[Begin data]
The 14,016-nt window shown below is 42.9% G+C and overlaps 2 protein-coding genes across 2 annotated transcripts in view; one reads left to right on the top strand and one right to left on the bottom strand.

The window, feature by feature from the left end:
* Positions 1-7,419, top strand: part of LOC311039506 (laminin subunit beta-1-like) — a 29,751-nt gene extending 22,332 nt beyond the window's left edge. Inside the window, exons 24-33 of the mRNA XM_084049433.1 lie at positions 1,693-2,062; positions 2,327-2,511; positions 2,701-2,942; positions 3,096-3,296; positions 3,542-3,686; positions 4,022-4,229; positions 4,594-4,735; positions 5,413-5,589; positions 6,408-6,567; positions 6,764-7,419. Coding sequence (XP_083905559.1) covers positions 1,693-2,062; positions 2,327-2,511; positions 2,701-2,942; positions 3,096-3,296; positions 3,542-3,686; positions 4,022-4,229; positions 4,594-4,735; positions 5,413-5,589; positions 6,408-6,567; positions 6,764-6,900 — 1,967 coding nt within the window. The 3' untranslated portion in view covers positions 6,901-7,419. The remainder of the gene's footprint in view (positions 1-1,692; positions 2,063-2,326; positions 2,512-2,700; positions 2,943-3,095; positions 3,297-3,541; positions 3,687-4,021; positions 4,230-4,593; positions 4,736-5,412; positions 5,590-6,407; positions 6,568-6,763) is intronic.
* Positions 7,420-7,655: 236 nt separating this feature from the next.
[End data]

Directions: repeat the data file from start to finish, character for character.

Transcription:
The 14,016-nt window shown below is 42.9% G+C and overlaps 2 protein-coding genes across 2 annotated transcripts in view; one reads left to right on the top strand and one right to left on the bottom strand.

The window, feature by feature from the left end:
* Positions 1-7,419, top strand: part of LOC311039506 (laminin subunit beta-1-like) — a 29,751-nt gene extending 22,332 nt beyond the window's left edge. Inside the window, exons 24-33 of the mRNA XM_084049433.1 lie at positions 1,693-2,062; positions 2,327-2,511; positions 2,701-2,942; positions 3,096-3,296; positions 3,542-3,686; positions 4,022-4,229; positions 4,594-4,735; positions 5,413-5,589; positions 6,408-6,567; positions 6,764-7,419. Coding sequence (XP_083905559.1) covers positions 1,693-2,062; positions 2,327-2,511; positions 2,701-2,942; positions 3,096-3,296; positions 3,542-3,686; positions 4,022-4,229; positions 4,594-4,735; positions 5,413-5,589; positions 6,408-6,567; positions 6,764-6,900 — 1,967 coding nt within the window. The 3' untranslated portion in view covers positions 6,901-7,419. The remainder of the gene's footprint in view (positions 1-1,692; positions 2,063-2,326; positions 2,512-2,700; positions 2,943-3,095; positions 3,297-3,541; positions 3,687-4,021; positions 4,230-4,593; positions 4,736-5,412; positions 5,590-6,407; positions 6,568-6,763) is intronic.
* Positions 7,420-7,655: 236 nt separating this feature from the next.